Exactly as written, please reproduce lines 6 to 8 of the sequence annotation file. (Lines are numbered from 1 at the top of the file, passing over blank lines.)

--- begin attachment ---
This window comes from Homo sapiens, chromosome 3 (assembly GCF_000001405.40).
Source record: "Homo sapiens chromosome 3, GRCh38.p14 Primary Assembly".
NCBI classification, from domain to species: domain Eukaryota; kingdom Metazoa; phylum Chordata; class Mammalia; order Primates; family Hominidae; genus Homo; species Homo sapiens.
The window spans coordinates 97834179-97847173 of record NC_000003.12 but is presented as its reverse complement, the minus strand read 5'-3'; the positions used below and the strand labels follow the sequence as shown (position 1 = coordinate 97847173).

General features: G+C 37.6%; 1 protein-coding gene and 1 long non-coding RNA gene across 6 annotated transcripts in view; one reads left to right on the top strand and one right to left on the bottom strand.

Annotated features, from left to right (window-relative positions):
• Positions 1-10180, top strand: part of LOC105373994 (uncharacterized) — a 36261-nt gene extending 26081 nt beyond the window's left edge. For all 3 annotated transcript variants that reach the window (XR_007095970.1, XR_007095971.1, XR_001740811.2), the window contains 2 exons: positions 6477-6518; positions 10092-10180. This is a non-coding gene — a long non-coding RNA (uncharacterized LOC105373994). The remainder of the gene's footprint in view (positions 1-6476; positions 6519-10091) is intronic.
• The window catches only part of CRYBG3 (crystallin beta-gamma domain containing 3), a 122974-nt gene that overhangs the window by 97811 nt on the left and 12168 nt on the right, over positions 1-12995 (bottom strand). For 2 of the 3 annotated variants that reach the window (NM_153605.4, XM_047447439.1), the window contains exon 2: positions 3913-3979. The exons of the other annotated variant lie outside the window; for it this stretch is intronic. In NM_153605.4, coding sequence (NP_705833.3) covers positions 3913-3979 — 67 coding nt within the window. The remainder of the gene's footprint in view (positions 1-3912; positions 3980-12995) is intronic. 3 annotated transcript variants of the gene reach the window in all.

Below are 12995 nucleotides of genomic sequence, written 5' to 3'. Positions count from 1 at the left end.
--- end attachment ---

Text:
Annotated features, from left to right (window-relative positions):
• Positions 1-10180, top strand: part of LOC105373994 (uncharacterized) — a 36261-nt gene extending 26081 nt beyond the window's left edge. For all 3 annotated transcript variants that reach the window (XR_007095970.1, XR_007095971.1, XR_001740811.2), the window contains 2 exons: positions 6477-6518; positions 10092-10180. This is a non-coding gene — a long non-coding RNA (uncharacterized LOC105373994). The remainder of the gene's footprint in view (positions 1-6476; positions 6519-10091) is intronic.
• The window catches only part of CRYBG3 (crystallin beta-gamma domain containing 3), a 122974-nt gene that overhangs the window by 97811 nt on the left and 12168 nt on the right, over positions 1-12995 (bottom strand). For 2 of the 3 annotated variants that reach the window (NM_153605.4, XM_047447439.1), the window contains exon 2: positions 3913-3979. The exons of the other annotated variant lie outside the window; for it this stretch is intronic. In NM_153605.4, coding sequence (NP_705833.3) covers positions 3913-3979 — 67 coding nt within the window. The remainder of the gene's footprint in view (positions 1-3912; positions 3980-12995) is intronic. 3 annotated transcript variants of the gene reach the window in all.